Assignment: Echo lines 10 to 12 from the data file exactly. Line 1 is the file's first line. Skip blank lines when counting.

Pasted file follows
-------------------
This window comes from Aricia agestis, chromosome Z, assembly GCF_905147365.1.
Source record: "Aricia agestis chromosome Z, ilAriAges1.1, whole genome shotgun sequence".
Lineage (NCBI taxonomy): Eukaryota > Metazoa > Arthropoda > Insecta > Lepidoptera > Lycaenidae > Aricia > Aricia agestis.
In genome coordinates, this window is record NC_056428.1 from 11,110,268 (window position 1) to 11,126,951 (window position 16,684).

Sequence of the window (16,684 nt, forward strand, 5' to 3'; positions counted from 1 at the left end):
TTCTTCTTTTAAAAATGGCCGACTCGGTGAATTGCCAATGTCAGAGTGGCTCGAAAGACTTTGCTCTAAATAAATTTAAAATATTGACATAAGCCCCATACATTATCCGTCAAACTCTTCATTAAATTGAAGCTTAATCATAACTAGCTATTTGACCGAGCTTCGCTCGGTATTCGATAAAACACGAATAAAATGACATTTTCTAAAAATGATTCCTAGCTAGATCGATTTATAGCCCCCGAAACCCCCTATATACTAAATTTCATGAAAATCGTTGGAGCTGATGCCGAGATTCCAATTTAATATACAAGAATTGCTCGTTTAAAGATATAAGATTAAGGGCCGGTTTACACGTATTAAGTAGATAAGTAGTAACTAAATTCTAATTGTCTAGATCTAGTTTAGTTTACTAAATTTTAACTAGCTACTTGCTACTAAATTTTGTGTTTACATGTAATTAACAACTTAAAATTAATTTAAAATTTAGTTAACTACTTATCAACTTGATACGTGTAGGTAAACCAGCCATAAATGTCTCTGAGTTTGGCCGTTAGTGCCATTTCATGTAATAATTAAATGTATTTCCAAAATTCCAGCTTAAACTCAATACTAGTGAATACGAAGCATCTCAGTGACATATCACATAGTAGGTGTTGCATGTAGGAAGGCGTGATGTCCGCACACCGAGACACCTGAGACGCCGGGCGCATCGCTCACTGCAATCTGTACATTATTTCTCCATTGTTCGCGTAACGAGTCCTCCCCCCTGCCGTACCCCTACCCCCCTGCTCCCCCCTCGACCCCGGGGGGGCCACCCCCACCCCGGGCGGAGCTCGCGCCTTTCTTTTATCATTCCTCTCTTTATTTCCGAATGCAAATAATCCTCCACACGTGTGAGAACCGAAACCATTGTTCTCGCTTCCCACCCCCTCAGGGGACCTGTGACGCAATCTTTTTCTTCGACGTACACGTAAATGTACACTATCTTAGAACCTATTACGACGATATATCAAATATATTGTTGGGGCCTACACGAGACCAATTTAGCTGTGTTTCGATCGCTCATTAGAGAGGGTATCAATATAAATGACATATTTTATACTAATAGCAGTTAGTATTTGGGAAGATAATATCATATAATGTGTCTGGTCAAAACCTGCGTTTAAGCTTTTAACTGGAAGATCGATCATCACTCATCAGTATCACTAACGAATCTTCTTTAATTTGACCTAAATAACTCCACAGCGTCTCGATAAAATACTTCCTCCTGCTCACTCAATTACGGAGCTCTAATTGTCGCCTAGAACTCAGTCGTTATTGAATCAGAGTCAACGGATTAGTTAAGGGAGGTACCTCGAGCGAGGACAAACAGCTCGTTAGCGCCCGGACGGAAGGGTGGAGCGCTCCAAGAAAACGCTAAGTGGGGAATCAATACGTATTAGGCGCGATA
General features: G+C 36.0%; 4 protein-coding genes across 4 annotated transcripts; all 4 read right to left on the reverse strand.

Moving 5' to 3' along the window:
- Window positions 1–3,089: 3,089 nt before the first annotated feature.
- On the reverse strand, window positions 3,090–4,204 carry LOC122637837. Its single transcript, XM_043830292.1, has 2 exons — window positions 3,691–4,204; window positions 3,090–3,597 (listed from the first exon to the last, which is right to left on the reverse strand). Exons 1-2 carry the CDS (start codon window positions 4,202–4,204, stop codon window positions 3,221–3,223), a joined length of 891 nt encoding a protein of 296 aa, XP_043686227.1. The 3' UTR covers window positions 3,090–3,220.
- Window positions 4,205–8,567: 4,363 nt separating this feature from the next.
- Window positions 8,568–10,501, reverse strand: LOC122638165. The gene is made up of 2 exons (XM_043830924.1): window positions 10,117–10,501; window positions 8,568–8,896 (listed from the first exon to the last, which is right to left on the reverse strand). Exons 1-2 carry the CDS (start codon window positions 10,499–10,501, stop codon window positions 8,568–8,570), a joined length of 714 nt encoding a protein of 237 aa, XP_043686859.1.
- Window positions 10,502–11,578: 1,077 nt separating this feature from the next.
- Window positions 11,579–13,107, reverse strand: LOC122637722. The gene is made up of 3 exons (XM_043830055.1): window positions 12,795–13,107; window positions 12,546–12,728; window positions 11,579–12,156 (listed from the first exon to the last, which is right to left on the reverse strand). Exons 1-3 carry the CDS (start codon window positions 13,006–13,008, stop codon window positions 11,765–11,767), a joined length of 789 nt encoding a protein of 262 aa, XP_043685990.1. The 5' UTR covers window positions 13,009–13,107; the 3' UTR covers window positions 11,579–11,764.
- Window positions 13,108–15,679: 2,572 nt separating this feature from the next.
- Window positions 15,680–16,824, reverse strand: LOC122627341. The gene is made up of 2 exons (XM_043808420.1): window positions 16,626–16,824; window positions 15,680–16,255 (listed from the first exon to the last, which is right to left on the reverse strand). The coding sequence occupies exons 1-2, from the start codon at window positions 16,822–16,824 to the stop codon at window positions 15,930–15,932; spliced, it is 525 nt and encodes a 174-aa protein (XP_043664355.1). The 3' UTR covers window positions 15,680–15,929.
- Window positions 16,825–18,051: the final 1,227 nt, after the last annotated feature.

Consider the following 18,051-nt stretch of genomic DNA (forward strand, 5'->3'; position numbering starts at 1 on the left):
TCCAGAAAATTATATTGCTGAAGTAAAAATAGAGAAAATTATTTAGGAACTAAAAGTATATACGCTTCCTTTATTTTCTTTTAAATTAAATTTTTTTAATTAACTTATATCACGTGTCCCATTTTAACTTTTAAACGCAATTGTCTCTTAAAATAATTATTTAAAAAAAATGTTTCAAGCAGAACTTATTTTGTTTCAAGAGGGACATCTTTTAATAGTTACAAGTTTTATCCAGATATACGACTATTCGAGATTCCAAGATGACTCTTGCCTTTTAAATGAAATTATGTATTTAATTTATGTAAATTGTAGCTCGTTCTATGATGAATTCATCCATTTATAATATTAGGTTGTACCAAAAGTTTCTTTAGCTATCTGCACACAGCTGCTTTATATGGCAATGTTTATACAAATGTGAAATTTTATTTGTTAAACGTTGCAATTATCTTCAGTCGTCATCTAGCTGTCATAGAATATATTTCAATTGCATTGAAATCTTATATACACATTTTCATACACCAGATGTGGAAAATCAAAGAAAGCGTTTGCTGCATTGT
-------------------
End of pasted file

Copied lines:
- On the reverse strand, window positions 3,090–4,204 carry LOC122637837. Its single transcript, XM_043830292.1, has 2 exons — window positions 3,691–4,204; window positions 3,090–3,597 (listed from the first exon to the last, which is right to left on the reverse strand). Exons 1-2 carry the CDS (start codon window positions 4,202–4,204, stop codon window positions 3,221–3,223), a joined length of 891 nt encoding a protein of 296 aa, XP_043686227.1. The 3' UTR covers window positions 3,090–3,220.
- Window positions 4,205–8,567: 4,363 nt separating this feature from the next.
- Window positions 8,568–10,501, reverse strand: LOC122638165. The gene is made up of 2 exons (XM_043830924.1): window positions 10,117–10,501; window positions 8,568–8,896 (listed from the first exon to the last, which is right to left on the reverse strand). Exons 1-2 carry the CDS (start codon window positions 10,499–10,501, stop codon window positions 8,568–8,570), a joined length of 714 nt encoding a protein of 237 aa, XP_043686859.1.